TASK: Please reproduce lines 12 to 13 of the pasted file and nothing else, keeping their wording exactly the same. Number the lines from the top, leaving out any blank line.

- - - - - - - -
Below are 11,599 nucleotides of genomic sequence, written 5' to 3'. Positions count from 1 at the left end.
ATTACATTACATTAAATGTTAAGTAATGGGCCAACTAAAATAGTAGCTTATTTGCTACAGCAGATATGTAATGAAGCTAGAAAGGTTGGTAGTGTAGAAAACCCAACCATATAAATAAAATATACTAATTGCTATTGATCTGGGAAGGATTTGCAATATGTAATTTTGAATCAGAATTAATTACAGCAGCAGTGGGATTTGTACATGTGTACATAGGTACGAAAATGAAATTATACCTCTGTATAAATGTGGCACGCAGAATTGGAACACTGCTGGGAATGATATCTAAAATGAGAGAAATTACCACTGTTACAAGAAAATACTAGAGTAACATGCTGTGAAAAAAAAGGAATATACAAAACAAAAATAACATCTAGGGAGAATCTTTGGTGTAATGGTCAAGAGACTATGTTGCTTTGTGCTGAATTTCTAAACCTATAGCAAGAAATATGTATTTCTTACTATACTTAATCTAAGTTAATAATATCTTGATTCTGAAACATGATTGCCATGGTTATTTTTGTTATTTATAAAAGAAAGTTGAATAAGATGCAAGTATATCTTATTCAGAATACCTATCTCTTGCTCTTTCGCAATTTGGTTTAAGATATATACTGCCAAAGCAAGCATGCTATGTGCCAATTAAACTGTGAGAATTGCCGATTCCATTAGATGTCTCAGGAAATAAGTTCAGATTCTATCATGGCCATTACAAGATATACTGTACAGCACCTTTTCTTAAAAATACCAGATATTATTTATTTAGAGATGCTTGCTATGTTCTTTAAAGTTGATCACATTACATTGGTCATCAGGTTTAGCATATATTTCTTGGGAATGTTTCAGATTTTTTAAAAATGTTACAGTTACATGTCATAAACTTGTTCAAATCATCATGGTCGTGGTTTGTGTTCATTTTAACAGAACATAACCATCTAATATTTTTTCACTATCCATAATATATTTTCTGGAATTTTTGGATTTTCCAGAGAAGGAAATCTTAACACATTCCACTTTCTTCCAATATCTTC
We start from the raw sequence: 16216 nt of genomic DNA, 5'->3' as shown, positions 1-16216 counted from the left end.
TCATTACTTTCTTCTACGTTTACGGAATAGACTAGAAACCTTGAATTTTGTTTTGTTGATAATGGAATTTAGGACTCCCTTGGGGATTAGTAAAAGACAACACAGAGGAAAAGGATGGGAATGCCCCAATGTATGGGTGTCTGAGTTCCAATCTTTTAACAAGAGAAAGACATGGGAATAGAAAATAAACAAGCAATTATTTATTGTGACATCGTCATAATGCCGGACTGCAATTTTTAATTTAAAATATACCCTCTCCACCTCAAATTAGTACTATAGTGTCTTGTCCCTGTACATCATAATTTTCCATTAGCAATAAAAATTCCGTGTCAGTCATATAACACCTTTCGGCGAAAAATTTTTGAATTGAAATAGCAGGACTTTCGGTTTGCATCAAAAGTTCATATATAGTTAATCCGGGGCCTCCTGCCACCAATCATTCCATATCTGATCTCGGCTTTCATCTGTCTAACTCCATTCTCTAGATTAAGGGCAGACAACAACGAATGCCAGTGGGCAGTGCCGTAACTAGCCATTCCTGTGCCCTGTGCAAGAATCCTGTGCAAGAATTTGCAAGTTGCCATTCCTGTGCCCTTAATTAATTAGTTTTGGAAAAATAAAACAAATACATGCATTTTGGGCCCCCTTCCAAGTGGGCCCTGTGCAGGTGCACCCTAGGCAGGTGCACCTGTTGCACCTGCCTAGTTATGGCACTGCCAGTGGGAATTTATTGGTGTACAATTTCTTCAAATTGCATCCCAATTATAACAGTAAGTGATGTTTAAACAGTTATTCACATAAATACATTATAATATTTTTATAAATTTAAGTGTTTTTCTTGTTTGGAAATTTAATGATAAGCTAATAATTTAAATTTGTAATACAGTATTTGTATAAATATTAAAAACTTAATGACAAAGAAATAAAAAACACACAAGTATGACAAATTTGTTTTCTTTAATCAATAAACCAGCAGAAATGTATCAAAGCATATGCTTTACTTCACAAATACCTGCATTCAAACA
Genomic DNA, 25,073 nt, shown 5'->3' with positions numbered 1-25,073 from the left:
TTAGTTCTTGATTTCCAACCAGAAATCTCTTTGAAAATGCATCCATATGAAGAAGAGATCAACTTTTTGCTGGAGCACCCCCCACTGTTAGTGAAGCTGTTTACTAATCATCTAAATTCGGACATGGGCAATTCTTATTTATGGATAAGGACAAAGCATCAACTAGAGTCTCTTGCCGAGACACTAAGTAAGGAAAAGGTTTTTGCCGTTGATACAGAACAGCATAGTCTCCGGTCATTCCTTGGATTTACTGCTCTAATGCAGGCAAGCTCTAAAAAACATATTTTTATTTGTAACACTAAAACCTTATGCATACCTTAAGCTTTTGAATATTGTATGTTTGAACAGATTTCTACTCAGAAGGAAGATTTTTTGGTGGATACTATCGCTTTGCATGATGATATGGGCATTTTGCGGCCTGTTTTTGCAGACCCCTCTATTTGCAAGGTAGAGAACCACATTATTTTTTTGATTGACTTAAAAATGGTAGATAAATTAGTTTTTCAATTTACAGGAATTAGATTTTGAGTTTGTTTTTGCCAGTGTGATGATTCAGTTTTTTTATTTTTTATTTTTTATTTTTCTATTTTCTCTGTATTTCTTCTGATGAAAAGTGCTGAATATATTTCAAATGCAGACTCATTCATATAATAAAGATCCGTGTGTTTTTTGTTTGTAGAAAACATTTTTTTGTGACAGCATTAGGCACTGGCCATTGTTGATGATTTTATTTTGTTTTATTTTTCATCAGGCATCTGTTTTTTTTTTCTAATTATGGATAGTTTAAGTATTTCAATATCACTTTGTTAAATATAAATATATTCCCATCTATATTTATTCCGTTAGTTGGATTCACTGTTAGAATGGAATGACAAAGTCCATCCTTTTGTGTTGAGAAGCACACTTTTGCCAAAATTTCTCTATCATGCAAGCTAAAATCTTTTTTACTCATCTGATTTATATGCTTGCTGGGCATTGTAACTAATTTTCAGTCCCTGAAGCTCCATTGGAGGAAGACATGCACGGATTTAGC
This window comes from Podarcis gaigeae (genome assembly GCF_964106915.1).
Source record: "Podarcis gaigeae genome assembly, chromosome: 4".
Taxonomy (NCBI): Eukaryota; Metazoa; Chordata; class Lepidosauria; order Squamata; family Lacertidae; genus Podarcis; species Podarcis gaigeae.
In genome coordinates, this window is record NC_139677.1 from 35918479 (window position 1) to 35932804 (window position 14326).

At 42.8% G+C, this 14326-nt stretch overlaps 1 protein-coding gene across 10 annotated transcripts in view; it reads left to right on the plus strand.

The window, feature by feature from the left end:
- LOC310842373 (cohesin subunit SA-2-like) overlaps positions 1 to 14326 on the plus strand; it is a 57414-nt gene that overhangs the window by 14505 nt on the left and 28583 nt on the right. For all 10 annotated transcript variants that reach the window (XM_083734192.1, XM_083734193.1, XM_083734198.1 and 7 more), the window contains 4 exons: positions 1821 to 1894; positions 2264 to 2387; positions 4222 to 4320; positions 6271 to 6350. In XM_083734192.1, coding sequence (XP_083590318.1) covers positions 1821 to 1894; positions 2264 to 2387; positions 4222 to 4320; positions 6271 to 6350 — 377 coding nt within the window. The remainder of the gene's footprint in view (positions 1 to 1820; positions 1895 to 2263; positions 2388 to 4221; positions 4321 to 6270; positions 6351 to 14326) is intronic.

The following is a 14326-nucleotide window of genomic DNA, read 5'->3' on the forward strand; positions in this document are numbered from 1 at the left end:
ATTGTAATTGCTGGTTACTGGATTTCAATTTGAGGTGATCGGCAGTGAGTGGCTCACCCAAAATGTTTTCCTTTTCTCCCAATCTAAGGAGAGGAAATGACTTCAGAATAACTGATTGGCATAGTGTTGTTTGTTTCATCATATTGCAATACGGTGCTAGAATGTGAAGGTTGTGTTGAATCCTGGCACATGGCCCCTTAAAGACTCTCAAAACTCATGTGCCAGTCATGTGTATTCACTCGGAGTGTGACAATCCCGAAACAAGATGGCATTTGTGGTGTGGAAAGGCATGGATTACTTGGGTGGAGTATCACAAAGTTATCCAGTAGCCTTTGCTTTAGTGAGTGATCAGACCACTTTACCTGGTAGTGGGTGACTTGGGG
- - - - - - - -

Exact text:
The window, feature by feature from the left end:
- LOC310842373 (cohesin subunit SA-2-like) overlaps positions 1 to 14326 on the plus strand; it is a 57414-nt gene that overhangs the window by 14505 nt on the left and 28583 nt on the right. For all 10 annotated transcript variants that reach the window (XM_083734192.1, XM_083734193.1, XM_083734198.1 and 7 more), the window contains 4 exons: positions 1821 to 1894; positions 2264 to 2387; positions 4222 to 4320; positions 6271 to 6350. In XM_083734192.1, coding sequence (XP_083590318.1) covers positions 1821 to 1894; positions 2264 to 2387; positions 4222 to 4320; positions 6271 to 6350 — 377 coding nt within the window. The remainder of the gene's footprint in view (positions 1 to 1820; positions 1895 to 2263; positions 2388 to 4221; positions 4321 to 6270; positions 6351 to 14326) is intronic.